Old computers never die...
on 3/14/2004 (9)
On the road again, Smooth Operator's tech staff sent me to find classic "old" PC's still in use across the country.
|Old computers never die, they just fade away. |
Gathering my gear and my ancient Zenith Super Sport 286 laptop, I stopped by my editor Kris Steele's office to pick up my plane tickets. This assignment was an exciting one: To find classic old computers still in use across America.
I tossed my lugubrious 16 pound laptop on Kris's desk with a satisfying thud
"Kris, speaking of ancient technology, howsabout springing for a new laptop? I skip going to the gym when I carry this pig around. I mean, with the workout I get lugging this boat anchor from town to town, who needs weights?"
Steele looked up from his brand new Sony Vaio 1.3 lb ultra-thin P4 feather lite notebook
"As soon as I finish payin' off this Mazzaratti, thats when! I pay you for the words you're typing, not the equipment you're typing them on! Between you and Suzanne whining for 6 more D cells for her desk calculator, I'm lucky to have enough dough left to pay the AOL bill every month! Now grab some extra 5 1/4" floppies and get moving!"
My first interview was in New England. Rumor had it the control room of the desolate Boon Island lighthouse was still controlled by that progenitor of all PC's everywhere, the Tandy TRS-80. I was greeted at the lighthouse by Pete "Pirate Pete" Kidwell, and led up 172 spiral stairs to the light control room.
"Yarrr...there she be, matey. She's as sound and shipworthy as the day I installed her here in '68...Yarrr..."
Sure enough, on Pete's desk was a classic silver TRS-80, its massive 8 inch floppies grinding and kerchunking like a dentist's drill gone wild.
"Some folks tells me to upgrade to a new machine, but I refuses."
Kidwell tapped his pipe on his lip
"She may not be as fast and pretty as the new models, but she gets the job done, with dignity I might add, just like meself, plus, parts for the old girl are nickles and dimes on E-bay! Yarrr!""
Bidding Pete farewell, I cascaded down the 172 steps to the bottom. Exhausted, I pressed on.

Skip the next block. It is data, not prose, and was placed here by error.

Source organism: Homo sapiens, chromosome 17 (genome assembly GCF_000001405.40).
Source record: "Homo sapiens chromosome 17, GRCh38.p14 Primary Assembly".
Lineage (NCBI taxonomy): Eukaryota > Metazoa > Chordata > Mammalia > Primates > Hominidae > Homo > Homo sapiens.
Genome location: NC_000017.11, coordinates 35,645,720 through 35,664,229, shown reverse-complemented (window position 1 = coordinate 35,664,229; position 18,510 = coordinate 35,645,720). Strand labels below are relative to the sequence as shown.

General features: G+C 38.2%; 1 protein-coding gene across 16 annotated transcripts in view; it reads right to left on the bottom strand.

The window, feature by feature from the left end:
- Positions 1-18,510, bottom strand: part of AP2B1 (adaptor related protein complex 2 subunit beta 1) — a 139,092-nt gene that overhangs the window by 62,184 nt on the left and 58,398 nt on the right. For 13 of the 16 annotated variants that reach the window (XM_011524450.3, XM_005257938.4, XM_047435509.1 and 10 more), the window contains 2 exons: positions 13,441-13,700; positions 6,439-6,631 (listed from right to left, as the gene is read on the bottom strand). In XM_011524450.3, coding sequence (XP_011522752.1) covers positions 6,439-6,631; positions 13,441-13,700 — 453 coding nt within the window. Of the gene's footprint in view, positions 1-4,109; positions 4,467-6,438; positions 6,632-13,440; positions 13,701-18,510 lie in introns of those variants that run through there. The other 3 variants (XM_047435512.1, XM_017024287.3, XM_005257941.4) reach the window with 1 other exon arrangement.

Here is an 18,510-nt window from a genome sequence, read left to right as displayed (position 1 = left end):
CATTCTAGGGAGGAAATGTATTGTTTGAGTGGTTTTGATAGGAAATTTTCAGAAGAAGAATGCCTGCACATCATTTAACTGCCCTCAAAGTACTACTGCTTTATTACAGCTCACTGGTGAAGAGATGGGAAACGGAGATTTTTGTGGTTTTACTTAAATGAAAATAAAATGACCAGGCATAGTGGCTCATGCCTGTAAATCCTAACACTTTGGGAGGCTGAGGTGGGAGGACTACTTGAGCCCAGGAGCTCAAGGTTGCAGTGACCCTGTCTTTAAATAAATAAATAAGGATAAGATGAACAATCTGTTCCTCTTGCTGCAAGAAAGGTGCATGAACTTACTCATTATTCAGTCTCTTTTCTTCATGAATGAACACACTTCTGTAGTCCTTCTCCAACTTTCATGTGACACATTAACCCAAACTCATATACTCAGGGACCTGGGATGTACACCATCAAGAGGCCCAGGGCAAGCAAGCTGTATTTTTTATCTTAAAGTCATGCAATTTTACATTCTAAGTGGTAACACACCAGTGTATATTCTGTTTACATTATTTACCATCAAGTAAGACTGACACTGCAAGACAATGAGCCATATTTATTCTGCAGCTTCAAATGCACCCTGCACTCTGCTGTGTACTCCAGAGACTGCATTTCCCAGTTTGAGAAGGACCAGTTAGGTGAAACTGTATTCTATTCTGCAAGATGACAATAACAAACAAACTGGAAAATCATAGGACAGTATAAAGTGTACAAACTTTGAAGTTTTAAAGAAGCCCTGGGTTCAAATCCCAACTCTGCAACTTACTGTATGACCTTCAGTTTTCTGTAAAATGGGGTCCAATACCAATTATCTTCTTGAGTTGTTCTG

My next visit took me to Parry nuclear power plant in northeast Ohio. I met with control room operator Jim Candy
"By gollie, this whole plant is run on the precursor of the Atari 400. This puppie came stock with 32k of ram and this switch here toggles on another 48k. If I want to update the plants control rod sequence, I just pop this ol' game cartridge in the side, and off we go, by Jiminy!
When asked if such an obsolete array was suited and reliable enough for a nuclear plant, Candy laughed softly
"Of course not, and that's why we have backups! If you look over here, I've got a Commodore VIC-20 and an IBM PC jr. for diversity! Compatability is a problem, but hey, parts for these dinosaurs are nickles and dimes on E-bay!"
My last stop was at Cape Kennedy, NASA...NASA? It turns out the 5 redundant computers on the Space Shuttles are Pentium Pro 90Mhz class machines, obsolete in the late 80's by today's standards. NASA chief Shawn O'Keefe explains:
"When we began designing the shuttle in the late 70's, the Pentium 90 was future technology. By the time we finished the project and the shuttle was flight ready, they were obsolete. That's why we put 5 on board. I think it's safe to say that the same built-in obsolecense will ocurr with the next generation of reusable spacecraft as well. But hey, look at the bright side, we can buy spare parts for nickles and dimes on E-bay!
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